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Canada Introduces Measures to Protect the North Atlantic Right Whale

Updated: May 31, 2020

The Minister of Fisheries, Oceans, and the Canadian Coast Guard, and the Minister of Transport, have announced collaborative measures that will be implemented to protect the right whale population without compromising the fishing industry (1). The world’s right whale population currently sits at around 400, and the Government of Canada has committed to taking steps to protect this endangered species through policy implementations and further research on how to help the species (1).

The Government of Canada has already taken action towards protecting the right whale population, including committing $167.4 million to a Whales Initiative that protects not just the right whale, but also the Southern Resident killer whale and the St. Lawrence Estuary beluga, and the commitment is reflected in the 2018 federal budget (1). Moreover, in 2017, Canada implemented speed restrictions in the Gulf of the St. Lawrence (2). The government’s actions seem to be working as there were no right whale deaths documented in Canadian waters in 2018 (2).

The newly proposed measures would take place from April to November 2020 and focus on preventing the main threats to right whales within the waters surrounding Atlantic Canada and Quebec, including colliding with ships and getting caught in fishing equipment (2). Some of the new rules include a restricted area east of New Brunswick which ships 13 metres or longer must avoid or, if unable, reduce their speed when travelling through (3). The Government of Canada is also working closely with the fishing industry to work towards better fishing equipment for 2021, including limiting the amount of floating rope (4).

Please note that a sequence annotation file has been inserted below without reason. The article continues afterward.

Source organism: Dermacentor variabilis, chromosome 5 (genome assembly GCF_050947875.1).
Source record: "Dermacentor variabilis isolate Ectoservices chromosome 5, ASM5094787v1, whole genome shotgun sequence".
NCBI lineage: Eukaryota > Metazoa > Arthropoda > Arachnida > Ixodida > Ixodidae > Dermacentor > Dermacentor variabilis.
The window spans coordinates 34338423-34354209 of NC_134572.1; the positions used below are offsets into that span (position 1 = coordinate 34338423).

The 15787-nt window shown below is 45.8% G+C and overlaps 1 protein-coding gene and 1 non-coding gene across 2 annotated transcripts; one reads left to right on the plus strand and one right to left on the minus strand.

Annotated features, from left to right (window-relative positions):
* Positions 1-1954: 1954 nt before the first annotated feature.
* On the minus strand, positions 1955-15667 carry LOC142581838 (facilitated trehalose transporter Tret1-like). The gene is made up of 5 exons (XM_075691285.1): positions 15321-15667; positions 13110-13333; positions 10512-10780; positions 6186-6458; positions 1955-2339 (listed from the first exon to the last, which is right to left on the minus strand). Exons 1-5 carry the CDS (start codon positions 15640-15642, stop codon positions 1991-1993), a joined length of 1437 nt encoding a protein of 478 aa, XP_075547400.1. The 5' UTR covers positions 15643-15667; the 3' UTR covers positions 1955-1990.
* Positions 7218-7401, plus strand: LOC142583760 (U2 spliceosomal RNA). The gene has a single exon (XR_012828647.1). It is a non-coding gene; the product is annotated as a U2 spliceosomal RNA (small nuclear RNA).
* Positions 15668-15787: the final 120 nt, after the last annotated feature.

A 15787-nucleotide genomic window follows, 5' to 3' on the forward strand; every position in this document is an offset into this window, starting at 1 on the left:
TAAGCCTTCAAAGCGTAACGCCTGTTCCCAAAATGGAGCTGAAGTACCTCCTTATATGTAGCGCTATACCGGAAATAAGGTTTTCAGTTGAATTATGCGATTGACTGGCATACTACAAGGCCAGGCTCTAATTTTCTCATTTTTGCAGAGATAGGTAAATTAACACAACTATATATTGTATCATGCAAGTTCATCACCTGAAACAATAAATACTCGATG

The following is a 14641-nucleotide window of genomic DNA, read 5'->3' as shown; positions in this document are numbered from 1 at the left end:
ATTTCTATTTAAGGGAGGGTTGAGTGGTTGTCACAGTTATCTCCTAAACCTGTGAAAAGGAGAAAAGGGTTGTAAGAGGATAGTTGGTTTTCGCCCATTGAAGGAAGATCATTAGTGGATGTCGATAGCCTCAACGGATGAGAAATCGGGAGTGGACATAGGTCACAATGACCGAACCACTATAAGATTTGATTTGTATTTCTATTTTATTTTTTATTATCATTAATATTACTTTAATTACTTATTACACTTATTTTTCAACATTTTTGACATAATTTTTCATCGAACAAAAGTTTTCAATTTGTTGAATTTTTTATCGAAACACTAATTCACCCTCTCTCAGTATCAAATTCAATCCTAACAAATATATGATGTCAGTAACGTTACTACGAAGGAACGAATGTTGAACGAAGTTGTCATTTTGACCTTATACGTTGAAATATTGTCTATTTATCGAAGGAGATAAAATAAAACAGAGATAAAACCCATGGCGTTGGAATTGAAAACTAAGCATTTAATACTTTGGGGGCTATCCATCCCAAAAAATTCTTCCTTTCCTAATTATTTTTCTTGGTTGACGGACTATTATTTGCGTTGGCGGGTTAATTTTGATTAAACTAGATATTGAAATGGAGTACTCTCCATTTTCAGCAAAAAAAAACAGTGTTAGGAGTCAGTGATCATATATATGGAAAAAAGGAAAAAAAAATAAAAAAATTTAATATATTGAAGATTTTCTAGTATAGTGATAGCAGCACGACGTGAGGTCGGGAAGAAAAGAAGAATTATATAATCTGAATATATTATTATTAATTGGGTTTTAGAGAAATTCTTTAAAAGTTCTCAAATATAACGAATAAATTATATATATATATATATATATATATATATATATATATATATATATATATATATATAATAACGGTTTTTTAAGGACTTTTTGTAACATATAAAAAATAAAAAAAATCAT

The Government of Canada is using more observation-based technology as well, including hydrophones (underwater microphones) (4) that will be used to confirm whale presence in areas facing temporary closure due to their popularity by whale populations, including the Bay of Fundy and the Gulf of the St. Lawrence (3). In order to keep track of the animals present in each region of concern, the Government of Canada has implemented a reporting system of any interactions ships have with whales in a given area (4). If a whale is spotted, the Government has also implemented timing restrictions in which certain sections of water will be closed for at least fifteen days, and potentially longer if the whale persists in the area (3).

Overall, the Government of Canada is taking action to protect the North Atlantic right whale population without compromising the fishing industry. The federal government’s work to include more observation-based measures will move through the rest of this year, and we will be able to observe the impacts to both the right whale population and the fishing industry once the 2020 measures are implemented.


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